I love having a CSA. Every week, my farmer delivers fresh-picked tomatoes, peaches, herbs and as many squash as I can carry. But then, there’s the okra situation. For the last month, my CSA box has included a big bag of okra. “I hope you’re not tired of okra,” my farmer says each week. I vaguely smile. I’m not tired of okra — I’m stumped by it.
Okra is like the cilantro of the vegetable world — most people either love it or hate it, but so far I’m smack in the middle of the “indifferent” category. There’s plenty not to like about okra — it can get slimy, it has an odd flavor — but I feel like I’m just missing something. As a transplant Southerner, I wouldn’t turn away fried okra, but I don’t get jazzed about it, either. Serve me some okra-laced gumbo, and I’ll eat it, but I’ll slurp down, not savor, the okra chunks. I want to know what else there is to love about this under-appreciated veg — so I looked for inspiration.
My first stop was the Homesick Texan, who also has a complicated relationship with okra. A former hater, these spicy okra pickles changed her mind. Could they change mine?
In the “okra: it’s what’s for dinner” category, Cooking Channel’s own Roger Mooking has a (surprisingly) appealing idea: okra chili (and a whole episode all about okra!) He mixes up his own spice mix, then throws in chili classics like red beans, beef, a bottle of beer and, of course, okra!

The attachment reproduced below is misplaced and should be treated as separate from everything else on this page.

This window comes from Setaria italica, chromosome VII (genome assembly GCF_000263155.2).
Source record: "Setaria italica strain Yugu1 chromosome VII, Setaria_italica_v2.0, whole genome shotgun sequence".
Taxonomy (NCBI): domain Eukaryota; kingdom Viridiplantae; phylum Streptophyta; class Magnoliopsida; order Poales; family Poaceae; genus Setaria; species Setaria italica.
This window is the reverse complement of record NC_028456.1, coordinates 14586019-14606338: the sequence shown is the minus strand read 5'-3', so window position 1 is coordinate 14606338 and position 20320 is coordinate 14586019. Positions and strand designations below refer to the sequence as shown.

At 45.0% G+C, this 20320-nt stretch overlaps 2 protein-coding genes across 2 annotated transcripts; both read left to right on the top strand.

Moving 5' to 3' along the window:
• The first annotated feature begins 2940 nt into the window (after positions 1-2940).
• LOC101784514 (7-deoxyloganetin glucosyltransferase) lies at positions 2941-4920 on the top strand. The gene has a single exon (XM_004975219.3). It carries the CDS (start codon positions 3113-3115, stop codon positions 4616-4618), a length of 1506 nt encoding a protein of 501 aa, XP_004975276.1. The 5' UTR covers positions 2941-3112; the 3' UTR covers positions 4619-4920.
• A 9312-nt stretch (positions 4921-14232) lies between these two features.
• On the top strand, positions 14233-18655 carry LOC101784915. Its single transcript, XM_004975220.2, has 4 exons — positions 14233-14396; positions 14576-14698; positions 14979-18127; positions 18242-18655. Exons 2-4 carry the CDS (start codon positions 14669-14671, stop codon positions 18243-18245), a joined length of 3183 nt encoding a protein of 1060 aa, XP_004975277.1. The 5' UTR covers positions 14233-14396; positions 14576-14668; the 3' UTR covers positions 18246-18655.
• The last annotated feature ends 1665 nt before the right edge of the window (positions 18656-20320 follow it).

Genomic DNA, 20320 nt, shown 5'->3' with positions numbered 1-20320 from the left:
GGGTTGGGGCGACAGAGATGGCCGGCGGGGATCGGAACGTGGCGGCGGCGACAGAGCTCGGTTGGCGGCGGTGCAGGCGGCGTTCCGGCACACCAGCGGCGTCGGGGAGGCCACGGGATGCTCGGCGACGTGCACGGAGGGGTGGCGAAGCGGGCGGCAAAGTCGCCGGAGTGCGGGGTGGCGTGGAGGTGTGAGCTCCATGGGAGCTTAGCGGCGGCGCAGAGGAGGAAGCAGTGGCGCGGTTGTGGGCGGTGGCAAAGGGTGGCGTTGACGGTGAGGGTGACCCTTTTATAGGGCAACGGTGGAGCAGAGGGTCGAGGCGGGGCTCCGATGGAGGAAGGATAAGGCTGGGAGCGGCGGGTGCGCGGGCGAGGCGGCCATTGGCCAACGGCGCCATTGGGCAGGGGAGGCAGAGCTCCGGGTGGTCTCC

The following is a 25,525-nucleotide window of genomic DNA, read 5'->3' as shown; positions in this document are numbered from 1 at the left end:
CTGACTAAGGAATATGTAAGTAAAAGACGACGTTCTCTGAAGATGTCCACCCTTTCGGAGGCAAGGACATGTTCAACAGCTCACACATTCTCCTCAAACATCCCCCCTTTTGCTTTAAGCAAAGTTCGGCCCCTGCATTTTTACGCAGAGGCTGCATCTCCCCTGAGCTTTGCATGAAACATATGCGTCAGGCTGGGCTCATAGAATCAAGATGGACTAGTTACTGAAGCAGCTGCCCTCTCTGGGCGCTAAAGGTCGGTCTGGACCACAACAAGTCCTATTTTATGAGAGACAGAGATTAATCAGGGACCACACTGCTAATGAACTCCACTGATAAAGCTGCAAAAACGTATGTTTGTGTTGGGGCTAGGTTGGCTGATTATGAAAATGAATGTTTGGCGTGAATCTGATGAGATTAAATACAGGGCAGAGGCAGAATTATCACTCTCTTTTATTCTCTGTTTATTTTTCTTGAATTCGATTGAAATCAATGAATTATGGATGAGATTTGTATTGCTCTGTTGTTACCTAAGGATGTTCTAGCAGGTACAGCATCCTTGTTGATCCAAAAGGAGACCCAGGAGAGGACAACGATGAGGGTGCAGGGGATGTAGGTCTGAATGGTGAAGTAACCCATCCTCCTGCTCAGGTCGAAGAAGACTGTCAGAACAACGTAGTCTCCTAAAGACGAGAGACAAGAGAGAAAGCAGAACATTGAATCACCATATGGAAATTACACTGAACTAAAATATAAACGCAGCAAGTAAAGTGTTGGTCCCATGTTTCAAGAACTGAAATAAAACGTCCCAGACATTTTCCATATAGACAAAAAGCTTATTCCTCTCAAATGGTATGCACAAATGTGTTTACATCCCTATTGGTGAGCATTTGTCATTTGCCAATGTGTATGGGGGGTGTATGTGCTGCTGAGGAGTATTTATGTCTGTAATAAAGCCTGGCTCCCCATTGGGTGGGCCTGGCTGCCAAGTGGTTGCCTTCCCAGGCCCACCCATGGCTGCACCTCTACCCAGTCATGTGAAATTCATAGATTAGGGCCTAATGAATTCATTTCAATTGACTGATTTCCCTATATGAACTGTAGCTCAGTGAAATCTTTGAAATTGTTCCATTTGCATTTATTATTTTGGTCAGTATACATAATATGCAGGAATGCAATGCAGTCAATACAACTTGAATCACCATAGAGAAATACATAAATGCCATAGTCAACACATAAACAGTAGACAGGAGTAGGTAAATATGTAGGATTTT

Over at the Souvlaki For the Soul, I found a simple, classic Greek recipe: braised okra (or “bamies,” pronounced bum-yes in Greek). You quick-pickle the okra in red wine vinegar, cook with tomatoes, onion and olive oil, then sop up all the delicious sauce with crusty bread. Yum!
Cooking Channel’s resident Spice Goddess, Bal Arneson, has a delicious-looking, Indian-inspired take on classic stewed okra. She sautes onion with coriander and turmeric, then adds cherry tomatoes, okra and fresh paneer (!) and cooks till just tender.
Hmmm. Okra…yum? For the first time, I’m excited about, not dreading, the pile of okra in my fridge.
Okra: do you love it or hate it? How do you cook it up?